Artist Finds His Niche in Seattle

October 29, 2022 at 6:53 a.m.
Rex Batson is a 64-year-old artist who only recently started showing his work
Rex Batson is a 64-year-old artist who only recently started showing his work


Rex Batson, who is 64 years old, only recently started showing his works of art. Batson is part of a new group of artists known as ‘Contemporary Abstract Texturalists.’ Oftentimes, the textures employed take the mind to a new place – these artists are telling a story with textures in novel ways. The term contemporary abstract texturalist was coined by a friend of Batson’s and is meant to describe Batson’s work and others who are combining painting with ceramic tile, corduroy, cotton, synthetics and other materials.

Batson is part of a new group of artists known as ‘Contemporary Abstract Texturalists’


Batson, who has a small basement studio in Burien, taught high school and college English for most of his career. And now, his art is doing quite well after a successful three-month show at the Poulsbohemian Coffee Shop/Gallery in Poulsbo. More shows are in the works.

While Batson’s art seems futuristic on first blush, it is rooted in printing press technology, newspaper and magazine art, and includes a salute to the past. Batson is one of a new kind of painters who are changing their media in a way that will challenge the mind. Some of his work has historic figures juxtaposed with torpedoes. One piece depicts a strange trio walking down a highway in a trance like state, while airplanes drop bombs onto the prairie behind.

Batson’s art is rooted in printing press technology, newspaper and magazine art




“I did a very successful show before Poulsbo, and the people were extraordinarily kind and open to my art. That was the summer before COVID. I’m hoping the same experience happens again,” said Batson. “I think Seattle is a place where my art fits well.”

Local Seattle art lover Amy Reiss, who is 60 years old, has been following Rex’s artwork over the past few years and is thrilled to have acquired a large collage depicting an apartment building with very diverse residents visible in the windows, overshadowed by ominous aircraft and an all-seeing eye in a tomato-red sky. She has increasingly enjoyed living with the piece over time, showing it to guests, and noticing details anew each day. It’s a stark reminder of the isolation we endured during the lockdown phase of the pandemic. The piece suggests to her that not all of the apartment residents are acquainted with each other, or even aware of each other.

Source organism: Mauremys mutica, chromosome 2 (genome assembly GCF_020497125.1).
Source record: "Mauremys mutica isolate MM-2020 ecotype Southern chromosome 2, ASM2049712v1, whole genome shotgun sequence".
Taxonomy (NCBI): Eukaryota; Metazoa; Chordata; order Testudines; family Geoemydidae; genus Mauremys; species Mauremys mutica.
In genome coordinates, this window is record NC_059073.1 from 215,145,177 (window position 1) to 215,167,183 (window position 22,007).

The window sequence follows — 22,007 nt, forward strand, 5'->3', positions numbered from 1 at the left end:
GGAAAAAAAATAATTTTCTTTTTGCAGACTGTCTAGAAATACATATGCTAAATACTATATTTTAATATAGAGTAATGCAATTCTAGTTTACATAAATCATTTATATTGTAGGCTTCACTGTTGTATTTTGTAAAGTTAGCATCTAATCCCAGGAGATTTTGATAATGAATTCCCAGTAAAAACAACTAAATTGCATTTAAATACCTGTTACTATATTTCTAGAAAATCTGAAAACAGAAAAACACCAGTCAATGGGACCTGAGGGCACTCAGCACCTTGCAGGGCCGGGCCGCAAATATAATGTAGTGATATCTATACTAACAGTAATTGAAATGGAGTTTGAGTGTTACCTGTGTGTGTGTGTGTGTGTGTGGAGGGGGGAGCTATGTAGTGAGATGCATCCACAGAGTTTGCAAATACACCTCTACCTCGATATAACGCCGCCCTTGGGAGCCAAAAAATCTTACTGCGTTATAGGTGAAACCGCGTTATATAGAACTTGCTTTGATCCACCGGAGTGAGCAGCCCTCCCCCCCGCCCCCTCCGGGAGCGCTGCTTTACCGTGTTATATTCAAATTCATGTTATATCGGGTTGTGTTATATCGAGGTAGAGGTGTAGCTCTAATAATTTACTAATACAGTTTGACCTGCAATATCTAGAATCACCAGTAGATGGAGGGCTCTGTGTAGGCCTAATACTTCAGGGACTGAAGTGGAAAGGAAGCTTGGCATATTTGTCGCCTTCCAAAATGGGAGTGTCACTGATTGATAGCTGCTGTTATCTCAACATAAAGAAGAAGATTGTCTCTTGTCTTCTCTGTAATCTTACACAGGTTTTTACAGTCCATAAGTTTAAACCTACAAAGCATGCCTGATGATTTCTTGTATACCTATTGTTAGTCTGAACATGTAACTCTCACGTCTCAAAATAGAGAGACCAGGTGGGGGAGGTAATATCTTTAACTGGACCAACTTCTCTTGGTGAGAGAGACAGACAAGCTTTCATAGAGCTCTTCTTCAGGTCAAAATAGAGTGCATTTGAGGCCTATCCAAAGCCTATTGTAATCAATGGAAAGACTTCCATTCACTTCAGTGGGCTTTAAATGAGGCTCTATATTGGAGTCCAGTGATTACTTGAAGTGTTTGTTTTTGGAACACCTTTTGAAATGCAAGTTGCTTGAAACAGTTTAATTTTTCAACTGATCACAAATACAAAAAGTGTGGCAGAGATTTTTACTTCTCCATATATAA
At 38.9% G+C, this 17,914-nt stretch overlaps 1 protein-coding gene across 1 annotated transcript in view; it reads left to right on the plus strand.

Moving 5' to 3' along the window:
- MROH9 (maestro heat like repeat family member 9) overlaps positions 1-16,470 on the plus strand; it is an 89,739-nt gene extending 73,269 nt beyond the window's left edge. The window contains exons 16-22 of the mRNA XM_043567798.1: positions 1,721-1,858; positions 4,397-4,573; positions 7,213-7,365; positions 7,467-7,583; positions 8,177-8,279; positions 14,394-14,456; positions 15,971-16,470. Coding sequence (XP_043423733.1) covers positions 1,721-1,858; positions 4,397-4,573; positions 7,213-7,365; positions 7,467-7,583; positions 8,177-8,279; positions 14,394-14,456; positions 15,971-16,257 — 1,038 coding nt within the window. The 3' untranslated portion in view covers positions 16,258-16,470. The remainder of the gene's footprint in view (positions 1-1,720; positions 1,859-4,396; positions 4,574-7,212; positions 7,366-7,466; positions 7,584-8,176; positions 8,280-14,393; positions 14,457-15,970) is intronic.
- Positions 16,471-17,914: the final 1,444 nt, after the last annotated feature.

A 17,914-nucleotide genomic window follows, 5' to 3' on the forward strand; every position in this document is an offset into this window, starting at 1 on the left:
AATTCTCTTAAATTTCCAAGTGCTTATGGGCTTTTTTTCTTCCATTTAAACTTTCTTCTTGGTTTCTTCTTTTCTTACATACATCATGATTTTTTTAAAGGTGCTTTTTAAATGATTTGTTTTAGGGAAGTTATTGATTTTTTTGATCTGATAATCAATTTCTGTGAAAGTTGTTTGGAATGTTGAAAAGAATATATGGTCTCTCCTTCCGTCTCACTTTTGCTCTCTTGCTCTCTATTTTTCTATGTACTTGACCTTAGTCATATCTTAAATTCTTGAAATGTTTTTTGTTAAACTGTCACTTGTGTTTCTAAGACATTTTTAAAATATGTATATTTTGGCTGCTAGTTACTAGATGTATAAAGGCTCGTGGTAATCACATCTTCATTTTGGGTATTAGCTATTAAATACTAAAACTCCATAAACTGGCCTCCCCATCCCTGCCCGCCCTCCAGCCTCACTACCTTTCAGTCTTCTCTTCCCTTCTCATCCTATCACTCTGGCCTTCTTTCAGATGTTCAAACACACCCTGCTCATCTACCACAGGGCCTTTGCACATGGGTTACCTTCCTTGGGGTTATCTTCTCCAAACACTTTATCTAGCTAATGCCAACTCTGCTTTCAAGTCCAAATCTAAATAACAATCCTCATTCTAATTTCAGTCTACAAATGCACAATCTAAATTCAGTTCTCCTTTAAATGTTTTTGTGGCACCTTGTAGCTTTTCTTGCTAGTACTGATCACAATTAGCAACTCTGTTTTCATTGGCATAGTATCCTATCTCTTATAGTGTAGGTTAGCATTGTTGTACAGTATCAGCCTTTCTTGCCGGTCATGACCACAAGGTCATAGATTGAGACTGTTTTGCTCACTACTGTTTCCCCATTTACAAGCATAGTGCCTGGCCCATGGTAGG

Significant changes are occurring in the art community due to the COVID-19 pandemic. Instead of all the art shows at museums and galleries, in growing numbers, artists are featuring their work in restaurants and on the street with popup art shows. Saturday markets now regularly feature local artists alongside tomatoes and avocados.


A Really Good Fit

Batson’s show in Poulsbo closed in September. Now, his work is being featured at S/T Hooligans Restaurant in the Fremont neighborhood. The bustling vibe of S/T Hooligans goes well with abstract texturalism. However, Batson said he feels it is a mistake to put labels on specific types of art. He said no one wants to be labeled solely “a gay artist” or “a black artist.” He is a firm believer that his art must immediately and continually engage you in a way that is unique to only your mind. In every piece of his art, Batson strives to open a mind to many new possibilities.

“Labels can be helpful, but they can be limiting. The label not only eliminates the nuance of an artist’s work, but they simplify the work in such a way that the audience finds it difficult to experience art on their own terms,” said Batson.

“I don’t know that I am a part of a group,” said Batson. “If you know of anyone that I might like to work with, send them my way. My few experiences at collaborating in art have been gratifying,” he added. “I have less doubt, far more fun, and I am not burdened with my own limited self.”

You can see Batson's art at S/T Hooligans in Seattle


You can see Batson’s art at S/T Hooligans at 4354 Leary Way NW in Seattle. The restaurant opened May 30, 2019, and it was named after The Smiths’ song Sweet & Tender Hooligan, by chef/owner Rodel Borromeo. A lively restaurant, S/T Hooligans offers upscale comfort food with casual counter service. There is also weekend brunch and weekly live music. You must be 21+ to sit inside but all-ages are welcome on the patio deck outside. Well behaved dogs are welcome inside and outside.

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